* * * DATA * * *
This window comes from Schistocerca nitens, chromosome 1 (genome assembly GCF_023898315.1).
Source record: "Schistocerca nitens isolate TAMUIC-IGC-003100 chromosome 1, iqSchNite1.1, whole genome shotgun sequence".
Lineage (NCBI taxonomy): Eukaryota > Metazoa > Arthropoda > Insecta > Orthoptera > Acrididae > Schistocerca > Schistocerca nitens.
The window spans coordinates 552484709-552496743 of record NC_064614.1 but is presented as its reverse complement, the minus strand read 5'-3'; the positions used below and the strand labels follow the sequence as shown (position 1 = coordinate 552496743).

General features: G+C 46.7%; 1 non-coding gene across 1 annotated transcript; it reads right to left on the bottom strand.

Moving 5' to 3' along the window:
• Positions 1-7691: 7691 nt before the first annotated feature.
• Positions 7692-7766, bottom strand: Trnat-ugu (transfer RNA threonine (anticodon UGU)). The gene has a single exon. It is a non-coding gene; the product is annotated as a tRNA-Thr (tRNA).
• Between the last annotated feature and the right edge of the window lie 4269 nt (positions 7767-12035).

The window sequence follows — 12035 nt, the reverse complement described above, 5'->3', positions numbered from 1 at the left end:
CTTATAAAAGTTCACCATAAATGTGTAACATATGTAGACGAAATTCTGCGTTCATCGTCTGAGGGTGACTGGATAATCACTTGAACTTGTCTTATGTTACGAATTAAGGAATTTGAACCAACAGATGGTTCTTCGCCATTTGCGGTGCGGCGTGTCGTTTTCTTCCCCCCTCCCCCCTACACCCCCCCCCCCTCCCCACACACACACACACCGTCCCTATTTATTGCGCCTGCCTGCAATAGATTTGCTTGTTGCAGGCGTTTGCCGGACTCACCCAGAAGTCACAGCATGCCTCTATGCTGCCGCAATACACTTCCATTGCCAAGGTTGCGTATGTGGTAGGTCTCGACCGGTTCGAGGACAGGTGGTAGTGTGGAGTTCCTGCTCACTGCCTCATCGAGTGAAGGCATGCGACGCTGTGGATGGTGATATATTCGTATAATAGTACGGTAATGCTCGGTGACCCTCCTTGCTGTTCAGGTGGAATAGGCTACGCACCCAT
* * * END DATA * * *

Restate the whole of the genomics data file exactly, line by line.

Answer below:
This window comes from Schistocerca nitens, chromosome 1 (genome assembly GCF_023898315.1).
Source record: "Schistocerca nitens isolate TAMUIC-IGC-003100 chromosome 1, iqSchNite1.1, whole genome shotgun sequence".
Lineage (NCBI taxonomy): Eukaryota > Metazoa > Arthropoda > Insecta > Orthoptera > Acrididae > Schistocerca > Schistocerca nitens.
The window spans coordinates 552484709-552496743 of record NC_064614.1 but is presented as its reverse complement, the minus strand read 5'-3'; the positions used below and the strand labels follow the sequence as shown (position 1 = coordinate 552496743).

General features: G+C 46.7%; 1 non-coding gene across 1 annotated transcript; it reads right to left on the bottom strand.

Moving 5' to 3' along the window:
• Positions 1-7691: 7691 nt before the first annotated feature.
• Positions 7692-7766, bottom strand: Trnat-ugu (transfer RNA threonine (anticodon UGU)). The gene has a single exon. It is a non-coding gene; the product is annotated as a tRNA-Thr (tRNA).
• Between the last annotated feature and the right edge of the window lie 4269 nt (positions 7767-12035).

The window sequence follows — 12035 nt, the reverse complement described above, 5'->3', positions numbered from 1 at the left end:
CTTATAAAAGTTCACCATAAATGTGTAACATATGTAGACGAAATTCTGCGTTCATCGTCTGAGGGTGACTGGATAATCACTTGAACTTGTCTTATGTTACGAATTAAGGAATTTGAACCAACAGATGGTTCTTCGCCATTTGCGGTGCGGCGTGTCGTTTTCTTCCCCCCTCCCCCCTACACCCCCCCCCCCTCCCCACACACACACACACCGTCCCTATTTATTGCGCCTGCCTGCAATAGATTTGCTTGTTGCAGGCGTTTGCCGGACTCACCCAGAAGTCACAGCATGCCTCTATGCTGCCGCAATACACTTCCATTGCCAAGGTTGCGTATGTGGTAGGTCTCGACCGGTTCGAGGACAGGTGGTAGTGTGGAGTTCCTGCTCACTGCCTCATCGAGTGAAGGCATGCGACGCTGTGGATGGTGATATATTCGTATAATAGTACGGTAATGCTCGGTGACCCTCCTTGCTGTTCAGGTGGAATAGGCTACGCACCCAT